During both my foundation years and early stages of emergency medicine training, I was fortunate enough to gain a substantial amount of experience in the intensive care setting and it became clear I wanted to work in that specialty.
Simultaneously, it became apparent I did not want to enter the traditional training route. I saw the many challenges training rotations come with. Consistently being faced with novel environments alongside short rotations that can inhibit one’s ability to integrate with a team.
Also, the schedule of training appeared very fixed, with little flexibility in either coverage or chronology.
Choosing the SAS pathway
It dawned on me that, as I watched trainees come and go, as well as my lived experience of the same, that the colleagues who appeared most content, highly respected and key pillars in their departments were a grade of doctor I had not learned much about – staff, associate specialist and specialty doctors.
This sparked my interest in the grade, and it did not take long for me to be convinced that this was the option for me. I had been inspired by some amazing doctors, none of whom had trodden the typical path.
I am so grateful I saw the huge benefits SAS doctors can bring to a department; not just outstanding clinical practice, but also their influence in departmental leadership – a benefit brought by avoiding the regular rotations of training.
Since becoming an SAS doctor I, like many others, have had the privilege of cultivating somewhat of a portfolio career. This career direction for me has been one that brought me joy, personal and professional development, the opportunity to feel like I belonged and the chance to take ownership of projects.
Role as SAS doctor in intensive care
As an SAS doctor in ICU I provide regular daytime and out-of-hours clinical care to patients in the Regional Intensive Care Unit. I get to assess and treat patients with a huge array of pathologies as well as care for them when they are at their very sickest, something I find very rewarding.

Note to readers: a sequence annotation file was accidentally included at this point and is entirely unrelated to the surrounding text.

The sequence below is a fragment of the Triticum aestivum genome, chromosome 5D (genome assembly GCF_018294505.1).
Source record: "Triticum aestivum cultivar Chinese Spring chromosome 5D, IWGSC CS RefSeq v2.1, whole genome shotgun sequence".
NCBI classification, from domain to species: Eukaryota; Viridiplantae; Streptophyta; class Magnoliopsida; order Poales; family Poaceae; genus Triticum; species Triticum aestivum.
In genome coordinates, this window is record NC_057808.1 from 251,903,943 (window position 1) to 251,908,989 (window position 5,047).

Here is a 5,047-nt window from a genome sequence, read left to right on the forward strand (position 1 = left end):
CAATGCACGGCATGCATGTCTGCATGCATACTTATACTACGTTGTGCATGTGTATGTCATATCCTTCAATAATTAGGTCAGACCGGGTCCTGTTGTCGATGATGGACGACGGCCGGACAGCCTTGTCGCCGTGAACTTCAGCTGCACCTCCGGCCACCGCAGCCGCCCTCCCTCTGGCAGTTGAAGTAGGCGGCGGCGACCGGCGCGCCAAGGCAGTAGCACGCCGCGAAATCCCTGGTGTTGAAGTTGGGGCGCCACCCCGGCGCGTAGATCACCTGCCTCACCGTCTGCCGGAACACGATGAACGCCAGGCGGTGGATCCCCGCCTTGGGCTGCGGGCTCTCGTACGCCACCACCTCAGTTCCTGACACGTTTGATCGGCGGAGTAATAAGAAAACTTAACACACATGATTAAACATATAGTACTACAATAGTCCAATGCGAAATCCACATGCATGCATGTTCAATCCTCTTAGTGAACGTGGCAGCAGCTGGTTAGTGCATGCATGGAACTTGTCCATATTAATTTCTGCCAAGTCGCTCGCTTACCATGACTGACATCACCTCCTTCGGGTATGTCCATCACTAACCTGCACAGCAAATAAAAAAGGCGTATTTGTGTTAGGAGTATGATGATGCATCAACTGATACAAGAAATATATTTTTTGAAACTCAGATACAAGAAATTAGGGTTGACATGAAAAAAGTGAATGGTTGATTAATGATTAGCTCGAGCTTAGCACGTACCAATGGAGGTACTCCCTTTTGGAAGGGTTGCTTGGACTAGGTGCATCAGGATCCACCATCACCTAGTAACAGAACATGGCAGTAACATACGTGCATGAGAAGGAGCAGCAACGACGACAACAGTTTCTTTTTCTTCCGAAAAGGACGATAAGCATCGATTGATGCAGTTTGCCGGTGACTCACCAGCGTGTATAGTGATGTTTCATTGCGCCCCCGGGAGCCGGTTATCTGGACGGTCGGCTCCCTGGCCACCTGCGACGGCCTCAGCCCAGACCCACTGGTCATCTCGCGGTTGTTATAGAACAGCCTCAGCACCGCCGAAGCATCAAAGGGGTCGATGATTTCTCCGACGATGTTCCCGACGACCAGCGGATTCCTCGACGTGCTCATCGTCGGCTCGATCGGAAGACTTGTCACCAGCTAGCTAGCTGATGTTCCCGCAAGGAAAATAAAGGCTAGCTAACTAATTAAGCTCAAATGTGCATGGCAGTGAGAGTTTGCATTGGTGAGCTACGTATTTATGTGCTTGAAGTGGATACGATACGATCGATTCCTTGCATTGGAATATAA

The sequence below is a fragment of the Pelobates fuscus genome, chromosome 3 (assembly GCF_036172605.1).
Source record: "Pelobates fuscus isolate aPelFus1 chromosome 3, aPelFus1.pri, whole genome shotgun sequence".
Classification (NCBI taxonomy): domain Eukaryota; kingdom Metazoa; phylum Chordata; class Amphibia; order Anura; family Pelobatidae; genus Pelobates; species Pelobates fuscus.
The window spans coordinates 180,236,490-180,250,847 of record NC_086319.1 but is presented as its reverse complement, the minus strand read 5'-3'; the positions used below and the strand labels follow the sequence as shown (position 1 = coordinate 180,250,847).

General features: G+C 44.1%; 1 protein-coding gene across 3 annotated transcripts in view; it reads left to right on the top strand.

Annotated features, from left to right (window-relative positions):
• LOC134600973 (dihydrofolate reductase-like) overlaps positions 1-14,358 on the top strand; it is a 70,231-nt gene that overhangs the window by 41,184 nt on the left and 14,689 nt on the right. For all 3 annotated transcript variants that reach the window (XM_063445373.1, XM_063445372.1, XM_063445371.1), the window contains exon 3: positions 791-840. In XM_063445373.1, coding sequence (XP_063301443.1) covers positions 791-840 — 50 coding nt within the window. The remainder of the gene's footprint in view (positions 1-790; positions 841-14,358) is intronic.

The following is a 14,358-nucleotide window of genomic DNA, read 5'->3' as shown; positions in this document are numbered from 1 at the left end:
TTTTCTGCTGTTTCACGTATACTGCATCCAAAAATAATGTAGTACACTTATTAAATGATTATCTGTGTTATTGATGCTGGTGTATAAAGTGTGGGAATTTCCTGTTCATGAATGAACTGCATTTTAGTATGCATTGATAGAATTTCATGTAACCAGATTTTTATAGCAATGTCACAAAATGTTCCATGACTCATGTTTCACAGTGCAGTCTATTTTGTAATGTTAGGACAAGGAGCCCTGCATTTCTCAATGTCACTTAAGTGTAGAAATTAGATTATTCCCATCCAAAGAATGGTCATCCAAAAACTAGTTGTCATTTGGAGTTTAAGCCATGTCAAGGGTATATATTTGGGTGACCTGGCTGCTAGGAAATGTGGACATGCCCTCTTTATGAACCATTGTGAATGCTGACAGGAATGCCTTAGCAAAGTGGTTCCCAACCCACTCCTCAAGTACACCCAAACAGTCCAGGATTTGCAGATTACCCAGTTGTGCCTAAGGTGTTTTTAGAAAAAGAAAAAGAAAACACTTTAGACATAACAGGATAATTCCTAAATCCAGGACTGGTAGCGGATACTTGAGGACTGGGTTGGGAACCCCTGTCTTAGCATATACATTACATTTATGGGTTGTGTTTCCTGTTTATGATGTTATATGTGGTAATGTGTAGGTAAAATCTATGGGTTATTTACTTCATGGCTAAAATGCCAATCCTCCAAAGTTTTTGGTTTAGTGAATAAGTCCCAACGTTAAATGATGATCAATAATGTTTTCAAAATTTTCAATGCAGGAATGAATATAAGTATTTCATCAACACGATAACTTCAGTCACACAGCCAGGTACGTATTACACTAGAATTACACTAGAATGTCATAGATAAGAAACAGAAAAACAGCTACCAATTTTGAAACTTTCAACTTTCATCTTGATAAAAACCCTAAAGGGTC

Aside from providing direct clinical care, I am involved in the provision of bedside teaching to medical and nursing colleagues as well as involved in the delivery of multi-disciplinary courses such as SCREAM (Standardised Critical Care Resus Emergency Airway Management).
Other non-clinical components of my work involve being a rota coordinator for the clinical fellows, a regular contributor in the senior medical management team. I also lead and participate in quality-improvement projects that have helped deliver substantial change, including the transition to electronic medical documentation in ICU.
Role as a clinical supervisor
After being supported through training, I received GMC trainer recognition and in the last year was successfully appointed as a clinical supervisor.
This has given me the privilege of providing clinical supervision to a variety of trainees from several specialties which has been really rewarding; allowing me to be able to mentor junior medical colleagues as they embark on their specialty training programmes.
I find it exciting to hear about their career plans and learning needs during their attachments, identifying ways which I can help support their development.
Role as a cruise ship doctor
Since becoming an SAS doctor, I have been able to avail of a flexible working model known as annualisation; essentially compressing my shifts and allowing me to enjoy four consecutive months of annual leave.
This allows me a great flexibility without compromising my full-time status. This flexibility has enabled me to regularly return to practice maritime medicine as a cruise ship physician.
On board I am faced with the same array of pathology as is seen in primary and emergency care settings, albeit in a more resource-limited and remote environment.
It is always interesting, sometimes exhilarating and occasionally terrifying. Healthcare onboard comes with the added complexity of not just caring for the acutely unwell patient but considering where in the world the ship is located and what resources may be available to you should they need med-evacuated.
When it is my day off, this role furnishes me with the opportunity to explore the culture, architecture and culinary delights of whichever beautiful port the ship has docked in.
This work has enabled me to visit countless cities around the world, sail beneath the Golden Gate Bridge, cross oceans, awaken every fortnight docked between Sydney’s Opera House and Harbour Bridge and swim in Norwegian Fjords, to name just a few of my amazing experiences.
Ignore the negative perceptions
The most rewarding part of the SAS role? I highly value the ownership of my own career that being a SAS doctor has granted me. From the day I started I have been able to shape my job plan, formulate a personalised development strategy and integrate into the departmental team. I feel a valued contributor to the facility and by being a SAS doctor I feel established in the trust.
My advice for anyone considering the SAS pathway is to ignore the negative perceptions SAS roles can sadly and inappropriately carry. Instead, take time to speak with those already in the role, see what huge achievements they make in the care of their patients but also in shaping the departments they work in.
It was conversations with inspirational and highly respected SAS doctors which led me to make this career choice and I cannot thank them enough.
Andrew Clarey is a specialty doctor in critical care medicine at Belfast Health and Social care Trust and a cruise ship physician